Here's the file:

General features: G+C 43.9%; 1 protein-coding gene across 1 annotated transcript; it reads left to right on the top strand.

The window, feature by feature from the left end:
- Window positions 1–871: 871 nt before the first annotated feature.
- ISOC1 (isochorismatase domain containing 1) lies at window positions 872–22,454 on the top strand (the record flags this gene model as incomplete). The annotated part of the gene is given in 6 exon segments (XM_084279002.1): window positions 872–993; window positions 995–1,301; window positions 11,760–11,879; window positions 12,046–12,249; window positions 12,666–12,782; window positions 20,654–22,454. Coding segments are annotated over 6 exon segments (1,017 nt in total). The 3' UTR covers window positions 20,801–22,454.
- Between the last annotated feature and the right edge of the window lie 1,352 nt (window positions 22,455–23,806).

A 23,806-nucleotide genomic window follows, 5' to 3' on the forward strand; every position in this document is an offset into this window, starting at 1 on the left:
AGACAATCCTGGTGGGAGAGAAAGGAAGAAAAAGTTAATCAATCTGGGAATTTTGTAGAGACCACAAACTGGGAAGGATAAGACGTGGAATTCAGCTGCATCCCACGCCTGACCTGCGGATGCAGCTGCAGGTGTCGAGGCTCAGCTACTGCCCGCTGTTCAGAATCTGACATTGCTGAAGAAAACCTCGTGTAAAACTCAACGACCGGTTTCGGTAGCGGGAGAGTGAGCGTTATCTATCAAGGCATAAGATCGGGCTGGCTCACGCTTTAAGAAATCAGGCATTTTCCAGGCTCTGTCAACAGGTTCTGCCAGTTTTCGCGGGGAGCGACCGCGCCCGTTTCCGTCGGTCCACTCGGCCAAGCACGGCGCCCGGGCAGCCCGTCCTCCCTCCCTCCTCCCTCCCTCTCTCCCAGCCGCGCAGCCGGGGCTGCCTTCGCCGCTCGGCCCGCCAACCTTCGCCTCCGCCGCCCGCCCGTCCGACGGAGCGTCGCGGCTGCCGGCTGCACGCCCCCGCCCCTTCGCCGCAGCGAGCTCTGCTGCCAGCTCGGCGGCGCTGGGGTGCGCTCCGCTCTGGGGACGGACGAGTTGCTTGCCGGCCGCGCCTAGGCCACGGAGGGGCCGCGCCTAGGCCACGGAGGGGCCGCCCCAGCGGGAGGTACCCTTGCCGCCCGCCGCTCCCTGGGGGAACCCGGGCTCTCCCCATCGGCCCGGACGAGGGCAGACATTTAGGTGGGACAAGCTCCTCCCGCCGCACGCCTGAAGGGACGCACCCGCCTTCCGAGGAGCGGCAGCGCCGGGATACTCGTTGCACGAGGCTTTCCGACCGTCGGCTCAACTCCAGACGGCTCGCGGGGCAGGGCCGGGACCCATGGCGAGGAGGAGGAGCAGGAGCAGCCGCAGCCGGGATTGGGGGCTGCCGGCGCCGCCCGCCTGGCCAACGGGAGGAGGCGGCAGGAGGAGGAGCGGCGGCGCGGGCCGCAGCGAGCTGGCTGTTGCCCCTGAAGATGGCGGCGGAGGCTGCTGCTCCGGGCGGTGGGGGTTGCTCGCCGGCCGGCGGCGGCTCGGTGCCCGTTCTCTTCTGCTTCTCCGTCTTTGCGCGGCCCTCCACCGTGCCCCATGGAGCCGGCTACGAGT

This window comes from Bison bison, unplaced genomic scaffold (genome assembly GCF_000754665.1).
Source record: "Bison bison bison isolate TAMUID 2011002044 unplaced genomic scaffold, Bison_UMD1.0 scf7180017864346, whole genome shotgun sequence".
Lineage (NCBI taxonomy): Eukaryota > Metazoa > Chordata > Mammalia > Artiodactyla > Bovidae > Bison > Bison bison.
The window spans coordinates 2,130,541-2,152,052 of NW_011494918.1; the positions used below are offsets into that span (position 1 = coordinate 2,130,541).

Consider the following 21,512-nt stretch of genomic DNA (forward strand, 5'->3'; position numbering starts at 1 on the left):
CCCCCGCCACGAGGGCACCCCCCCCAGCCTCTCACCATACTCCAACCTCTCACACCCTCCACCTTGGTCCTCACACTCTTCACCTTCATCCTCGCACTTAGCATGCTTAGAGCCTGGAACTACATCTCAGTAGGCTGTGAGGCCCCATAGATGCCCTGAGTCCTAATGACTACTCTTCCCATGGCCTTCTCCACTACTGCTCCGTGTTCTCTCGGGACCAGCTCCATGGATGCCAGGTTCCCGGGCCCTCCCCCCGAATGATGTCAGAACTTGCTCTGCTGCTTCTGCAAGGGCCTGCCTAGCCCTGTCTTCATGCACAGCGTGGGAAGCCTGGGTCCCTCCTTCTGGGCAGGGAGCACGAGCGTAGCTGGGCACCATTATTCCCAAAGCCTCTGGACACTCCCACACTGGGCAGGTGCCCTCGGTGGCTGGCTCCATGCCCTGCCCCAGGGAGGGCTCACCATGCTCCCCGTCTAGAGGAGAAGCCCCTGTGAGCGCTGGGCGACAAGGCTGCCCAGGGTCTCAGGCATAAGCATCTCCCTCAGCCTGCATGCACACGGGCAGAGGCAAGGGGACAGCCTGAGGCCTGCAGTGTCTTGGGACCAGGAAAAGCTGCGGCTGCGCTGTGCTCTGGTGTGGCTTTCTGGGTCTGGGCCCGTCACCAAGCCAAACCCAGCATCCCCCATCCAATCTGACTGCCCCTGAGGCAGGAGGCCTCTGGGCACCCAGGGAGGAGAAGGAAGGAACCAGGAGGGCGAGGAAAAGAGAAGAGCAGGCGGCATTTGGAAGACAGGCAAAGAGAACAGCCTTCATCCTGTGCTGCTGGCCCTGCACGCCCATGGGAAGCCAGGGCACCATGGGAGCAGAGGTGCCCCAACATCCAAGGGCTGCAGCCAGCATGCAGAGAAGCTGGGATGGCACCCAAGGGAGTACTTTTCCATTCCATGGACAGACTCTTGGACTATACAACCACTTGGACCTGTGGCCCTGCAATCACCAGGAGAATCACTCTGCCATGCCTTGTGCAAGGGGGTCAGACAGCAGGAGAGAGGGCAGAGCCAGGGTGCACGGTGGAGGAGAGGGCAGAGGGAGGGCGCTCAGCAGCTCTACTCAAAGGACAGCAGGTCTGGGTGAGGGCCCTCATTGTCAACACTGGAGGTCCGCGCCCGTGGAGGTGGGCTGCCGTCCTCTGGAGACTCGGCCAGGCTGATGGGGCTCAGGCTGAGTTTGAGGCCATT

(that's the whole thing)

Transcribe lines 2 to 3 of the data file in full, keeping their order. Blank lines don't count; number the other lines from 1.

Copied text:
The window, feature by feature from the left end:
- Window positions 1–871: 871 nt before the first annotated feature.